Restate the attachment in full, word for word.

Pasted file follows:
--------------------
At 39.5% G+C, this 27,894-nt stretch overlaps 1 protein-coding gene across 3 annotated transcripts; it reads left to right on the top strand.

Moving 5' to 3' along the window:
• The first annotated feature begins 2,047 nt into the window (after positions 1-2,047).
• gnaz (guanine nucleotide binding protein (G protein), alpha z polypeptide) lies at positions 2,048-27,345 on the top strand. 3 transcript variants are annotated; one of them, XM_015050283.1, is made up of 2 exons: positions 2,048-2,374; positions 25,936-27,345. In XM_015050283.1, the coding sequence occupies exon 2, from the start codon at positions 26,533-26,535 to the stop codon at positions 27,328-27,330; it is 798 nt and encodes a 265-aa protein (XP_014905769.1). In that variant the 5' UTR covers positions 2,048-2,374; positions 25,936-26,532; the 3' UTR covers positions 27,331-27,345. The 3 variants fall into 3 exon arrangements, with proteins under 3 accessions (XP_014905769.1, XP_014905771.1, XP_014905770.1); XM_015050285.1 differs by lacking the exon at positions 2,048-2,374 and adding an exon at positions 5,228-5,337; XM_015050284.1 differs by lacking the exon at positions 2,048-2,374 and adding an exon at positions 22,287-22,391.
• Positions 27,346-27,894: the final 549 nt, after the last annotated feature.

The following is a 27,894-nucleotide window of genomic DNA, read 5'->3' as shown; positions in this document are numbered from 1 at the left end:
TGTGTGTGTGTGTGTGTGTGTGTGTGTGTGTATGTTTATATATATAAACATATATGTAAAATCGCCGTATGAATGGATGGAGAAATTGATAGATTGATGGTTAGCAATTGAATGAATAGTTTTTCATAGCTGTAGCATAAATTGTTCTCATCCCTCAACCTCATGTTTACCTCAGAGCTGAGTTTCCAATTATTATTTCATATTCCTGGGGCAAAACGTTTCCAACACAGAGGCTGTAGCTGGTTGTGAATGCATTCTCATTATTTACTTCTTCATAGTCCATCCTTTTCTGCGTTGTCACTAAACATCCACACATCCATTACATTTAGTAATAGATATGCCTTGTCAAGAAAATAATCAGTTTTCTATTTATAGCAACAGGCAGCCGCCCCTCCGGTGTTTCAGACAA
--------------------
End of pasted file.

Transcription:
At 39.5% G+C, this 27,894-nt stretch overlaps 1 protein-coding gene across 3 annotated transcripts; it reads left to right on the top strand.

Moving 5' to 3' along the window:
• The first annotated feature begins 2,047 nt into the window (after positions 1-2,047).
• gnaz (guanine nucleotide binding protein (G protein), alpha z polypeptide) lies at positions 2,048-27,345 on the top strand. 3 transcript variants are annotated; one of them, XM_015050283.1, is made up of 2 exons: positions 2,048-2,374; positions 25,936-27,345. In XM_015050283.1, the coding sequence occupies exon 2, from the start codon at positions 26,533-26,535 to the stop codon at positions 27,328-27,330; it is 798 nt and encodes a 265-aa protein (XP_014905769.1). In that variant the 5' UTR covers positions 2,048-2,374; positions 25,936-26,532; the 3' UTR covers positions 27,331-27,345. The 3 variants fall into 3 exon arrangements, with proteins under 3 accessions (XP_014905769.1, XP_014905771.1, XP_014905770.1); XM_015050285.1 differs by lacking the exon at positions 2,048-2,374 and adding an exon at positions 5,228-5,337; XM_015050284.1 differs by lacking the exon at positions 2,048-2,374 and adding an exon at positions 22,287-22,391.
• Positions 27,346-27,894: the final 549 nt, after the last annotated feature.

The following is a 27,894-nucleotide window of genomic DNA, read 5'->3' as shown; positions in this document are numbered from 1 at the left end:
TGTGTGTGTGTGTGTGTGTGTGTGTGTGTGTATGTTTATATATATAAACATATATGTAAAATCGCCGTATGAATGGATGGAGAAATTGATAGATTGATGGTTAGCAATTGAATGAATAGTTTTTCATAGCTGTAGCATAAATTGTTCTCATCCCTCAACCTCATGTTTACCTCAGAGCTGAGTTTCCAATTATTATTTCATATTCCTGGGGCAAAACGTTTCCAACACAGAGGCTGTAGCTGGTTGTGAATGCATTCTCATTATTTACTTCTTCATAGTCCATCCTTTTCTGCGTTGTCACTAAACATCCACACATCCATTACATTTAGTAATAGATATGCCTTGTCAAGAAAATAATCAGTTTTCTATTTATAGCAACAGGCAGCCGCCCCTCCGGTGTTTCAGACAA